How to Make Stock

painting of a kitchen scene

The Old Kitchen by Hendrik Valkenburg, 1872 (image courtesy of Wikimedia)

By reader request, we’re going to cover the basics of making soup stock today: how to make it and how to use it.

Let’s start with the why you’d make it and how you use it.

Why you make stock:

  • It is the basis of good cuisine: everything tastes better with stock
  • It boosts the nutritional value of anything you cook with it.
  • It’s thrifty: it puts all your odds and ends and slightly past-prime veggies and leftover meat and bones to good use.
  • Because boxed and canned stock is foul. Seriously. It’s terrible. In an emergency you’d be better off using a bouillon cube than that stuff.
  • It’s easy.

How do you use it?

Think of it as super water. Substitute stock for water whenever you can. Use it:

  • As the basis of any soup or stew
  • To make sauces and gravy
  • To cook beans
  • To cook rice
  • To cook any whole grain
  • To cook pasta and couscous
  • To make risotto
  • To make polenta
  • For braising vegetables or meat
  • For sauteing vegetables
  • Straight, as a broth

Preparing for stock:

Stock is traditionally made with scraps. So you may want to start a scrap bin for stock in your fridge or freezer. Save those parsley stems, that half onion, those carrot stubs and celery tops!  Similarly, meat stocks are made with scraps and bones. Chicken stock can be made with a whole chicken carcass. Fish stock is made with fish bones, shellfish stock is made out of shrimp, lobster or crab shells. Save it all!

How to make vegetable stock:

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How to Deal with Extremely Root Bound Plants

rootbound2

First off, don’t buy root bound plants. It’s just a bad business, trouble and tears. In general, you should always try to buy the youngest plants you can find. They are healthier than plants which have spent more time in a pot, and will quickly grow to match the size of older, more expensive–and more likely than not–root bound plants.

How do you know if the plant is root bound? Look at the bottom of the pot and see if roots are poking out the bottom. This is a bad sign. Don’t be afraid to gently ease the plant out of the pot to check its condition. If you see more roots than soil, this is a bad thing. If you’re buying fruiting or flowering seedlings, look for the ones which have not yet flowered, even though the ones which have flowered are cuter and may look like they have more promise. They’d don’t. They’re flowering or fruiting out of desperation to spread their seed before they expire in their pot prisons.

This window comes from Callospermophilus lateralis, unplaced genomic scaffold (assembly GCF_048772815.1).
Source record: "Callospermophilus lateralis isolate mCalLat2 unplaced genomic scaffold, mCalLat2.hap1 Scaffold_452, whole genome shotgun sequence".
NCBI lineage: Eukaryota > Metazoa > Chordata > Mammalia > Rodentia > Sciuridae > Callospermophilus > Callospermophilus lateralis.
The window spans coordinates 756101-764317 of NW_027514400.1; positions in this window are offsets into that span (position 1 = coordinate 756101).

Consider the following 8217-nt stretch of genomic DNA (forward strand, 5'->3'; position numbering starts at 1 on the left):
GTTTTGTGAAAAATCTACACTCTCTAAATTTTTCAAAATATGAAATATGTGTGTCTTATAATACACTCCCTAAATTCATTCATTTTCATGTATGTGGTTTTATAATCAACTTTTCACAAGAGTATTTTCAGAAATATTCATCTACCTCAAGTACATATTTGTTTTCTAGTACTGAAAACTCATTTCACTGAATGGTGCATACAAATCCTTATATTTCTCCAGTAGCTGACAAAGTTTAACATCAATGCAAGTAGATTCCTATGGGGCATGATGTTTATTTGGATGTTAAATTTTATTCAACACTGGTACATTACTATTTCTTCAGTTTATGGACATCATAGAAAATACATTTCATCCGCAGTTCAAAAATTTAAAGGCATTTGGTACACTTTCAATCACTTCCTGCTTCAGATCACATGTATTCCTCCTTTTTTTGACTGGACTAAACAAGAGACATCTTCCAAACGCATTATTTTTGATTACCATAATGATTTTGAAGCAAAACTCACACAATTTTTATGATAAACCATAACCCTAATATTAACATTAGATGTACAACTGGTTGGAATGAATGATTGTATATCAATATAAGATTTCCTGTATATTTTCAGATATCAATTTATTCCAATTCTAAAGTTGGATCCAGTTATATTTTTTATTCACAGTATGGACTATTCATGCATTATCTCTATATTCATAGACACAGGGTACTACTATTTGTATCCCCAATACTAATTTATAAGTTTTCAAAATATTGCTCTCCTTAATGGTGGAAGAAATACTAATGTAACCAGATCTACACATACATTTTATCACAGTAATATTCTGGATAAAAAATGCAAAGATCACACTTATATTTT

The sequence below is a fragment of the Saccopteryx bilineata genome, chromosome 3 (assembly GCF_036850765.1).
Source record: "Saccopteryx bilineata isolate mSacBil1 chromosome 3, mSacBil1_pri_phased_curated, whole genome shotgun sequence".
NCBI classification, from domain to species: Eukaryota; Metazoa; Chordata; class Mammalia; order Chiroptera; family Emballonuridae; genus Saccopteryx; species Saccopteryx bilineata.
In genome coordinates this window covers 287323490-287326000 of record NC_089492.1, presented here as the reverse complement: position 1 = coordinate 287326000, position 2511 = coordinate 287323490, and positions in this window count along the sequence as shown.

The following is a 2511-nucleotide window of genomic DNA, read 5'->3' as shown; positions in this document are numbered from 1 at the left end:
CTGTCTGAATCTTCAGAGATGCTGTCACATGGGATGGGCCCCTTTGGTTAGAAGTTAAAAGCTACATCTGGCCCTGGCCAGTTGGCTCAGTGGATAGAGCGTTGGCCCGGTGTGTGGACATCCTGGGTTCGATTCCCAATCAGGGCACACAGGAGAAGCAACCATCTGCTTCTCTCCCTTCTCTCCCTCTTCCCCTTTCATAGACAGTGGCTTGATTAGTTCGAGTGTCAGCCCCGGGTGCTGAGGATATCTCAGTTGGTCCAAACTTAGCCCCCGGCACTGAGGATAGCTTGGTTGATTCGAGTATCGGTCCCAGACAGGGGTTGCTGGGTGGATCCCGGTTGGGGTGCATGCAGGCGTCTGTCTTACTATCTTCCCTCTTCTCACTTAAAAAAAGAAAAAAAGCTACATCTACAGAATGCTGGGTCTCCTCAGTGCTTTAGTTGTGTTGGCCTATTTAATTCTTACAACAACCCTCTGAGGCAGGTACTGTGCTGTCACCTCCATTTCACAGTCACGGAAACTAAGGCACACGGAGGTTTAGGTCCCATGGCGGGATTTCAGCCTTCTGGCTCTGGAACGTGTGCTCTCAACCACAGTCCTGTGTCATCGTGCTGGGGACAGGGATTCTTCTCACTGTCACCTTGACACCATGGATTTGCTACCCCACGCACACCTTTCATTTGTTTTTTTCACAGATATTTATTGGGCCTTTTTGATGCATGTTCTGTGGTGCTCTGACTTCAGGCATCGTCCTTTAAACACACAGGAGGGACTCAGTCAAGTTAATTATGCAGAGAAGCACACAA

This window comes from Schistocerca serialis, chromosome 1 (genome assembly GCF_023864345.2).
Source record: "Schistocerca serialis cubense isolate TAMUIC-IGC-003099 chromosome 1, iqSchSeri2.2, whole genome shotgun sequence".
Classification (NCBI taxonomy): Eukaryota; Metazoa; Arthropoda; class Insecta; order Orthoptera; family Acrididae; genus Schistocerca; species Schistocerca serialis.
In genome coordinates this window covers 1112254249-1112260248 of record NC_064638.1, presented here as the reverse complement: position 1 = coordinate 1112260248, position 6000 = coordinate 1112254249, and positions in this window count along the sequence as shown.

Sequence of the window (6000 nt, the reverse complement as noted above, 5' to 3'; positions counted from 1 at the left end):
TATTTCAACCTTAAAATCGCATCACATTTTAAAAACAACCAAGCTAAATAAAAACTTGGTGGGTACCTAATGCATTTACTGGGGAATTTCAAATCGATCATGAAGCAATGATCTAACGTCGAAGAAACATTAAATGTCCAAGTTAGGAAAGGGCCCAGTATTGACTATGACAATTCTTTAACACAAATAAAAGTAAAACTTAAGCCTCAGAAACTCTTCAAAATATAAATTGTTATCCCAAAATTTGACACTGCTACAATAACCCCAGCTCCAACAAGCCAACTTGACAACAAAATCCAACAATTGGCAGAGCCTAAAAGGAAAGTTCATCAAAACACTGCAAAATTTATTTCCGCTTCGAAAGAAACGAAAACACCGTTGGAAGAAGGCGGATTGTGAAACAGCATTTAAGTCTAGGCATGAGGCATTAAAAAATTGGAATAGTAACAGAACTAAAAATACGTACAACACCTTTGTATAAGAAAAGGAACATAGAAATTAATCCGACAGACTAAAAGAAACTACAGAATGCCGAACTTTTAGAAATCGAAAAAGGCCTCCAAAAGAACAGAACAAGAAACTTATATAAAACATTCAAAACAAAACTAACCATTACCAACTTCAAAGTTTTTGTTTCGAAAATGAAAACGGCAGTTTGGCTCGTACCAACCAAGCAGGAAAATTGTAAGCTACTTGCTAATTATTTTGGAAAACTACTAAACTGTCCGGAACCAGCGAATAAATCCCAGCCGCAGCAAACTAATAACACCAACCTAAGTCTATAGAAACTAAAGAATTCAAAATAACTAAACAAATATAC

But sometimes we end up with a root bound plant. This week, in a fit of madness which doesn’t make a lot of sense in retrospect, Erik and I broke our own rules, doing two things we never do: We 1) bought a couple of plants at The Home Despot and 2) we bought these plants in gallon-sized pots. The plants had already put up flowers. And yes, of course they were root bound. Extraordinarily so. They were living in dense pots made of their own roots.

As I tried to resuscitate and plant these babies, I realized that I should post this technique on the blog, in case it might be helpful to others.  Forgive the photos. Erik wasn’t around to help me take them, and the battery on the camera was flashing red, but I needed to get those plants in the ground as quickly as possible. I only had time for a couple of bad shots.

How to Save Root Bound Plants

First off, I’ve found that root bound plants are often dehydrated plants, because the pots are mostly full of roots, making the soil hard and water repellant. If this is so, it helps to give the plants a good soaking before you un-pot them by placing them in a bucket of water for a few minutes.

Method A) Mildly root bound plants can be helped along by gently massaging the root ball with your hands just before planting to loosen the roots and open the ball if it has become hard-packed. If there are any big, long roots circling the root ball, trim those short.  You can do a similar thing with a hose to open up the soil and loosen the root ball.

rootbound

Method B) If your plant is extremely root bound, as mine were today, you’ll find you can’t simply work the roots apart with your fingers because they’ve formed a sort of impervious mat or pseudo-pot of themselves.  In this case, you have to be ruthless. Get yourself a sharp knife and make long vertical cuts down the sides of the root ball–how many depends on the size of plant, and what you think is best, but I find I usually make 3 to 5 cuts.  These cuts do violence to the roots, but will allow new root growth at the cut sites, giving the plant a chance to spread its roots out in your garden’s soil, instead of trying to live within its own, self-made prison.

In these extremes cases, there is also usually  a thick mat of tangled roots at the bottom of the root ball, pressed into the exact shape of the pot bottom. I tear this layer off.  Then I put my thumbs up the middle of the root ball and stretch it open just a little if necessary, gently,  to make sure the center is soft and not rock hard or densely tangled.

Get your plants in the ground as soon as you can after these operations. If possible, work in the shade, or in the early morning or evening, so the plants don’t spend much time with their tortured root balls exposed to the midday sun. Water well, and maybe top dress the new plantings with a handful of worm castings, or water with worm casting tea, or some other kind of plant pick-me up, to apologize to them for all of the rough handling.

It is very important to watch your plants closely after transplanting. They are like critical care patients until they begin to grow new roots. Until that time, you’ll likely have to water them more frequently than a normal plant, because their root structure is all messed up.  If the sun is strong, provide them with some shade. Also consider mulching to slow down water loss. Baby them as much as you can.

[ETA: One of our readers reminds me that another way to up your chances of success is to trim back the foliage of the plant. Fewer leaves means it will need less water, and can spend more energy growing new roots.]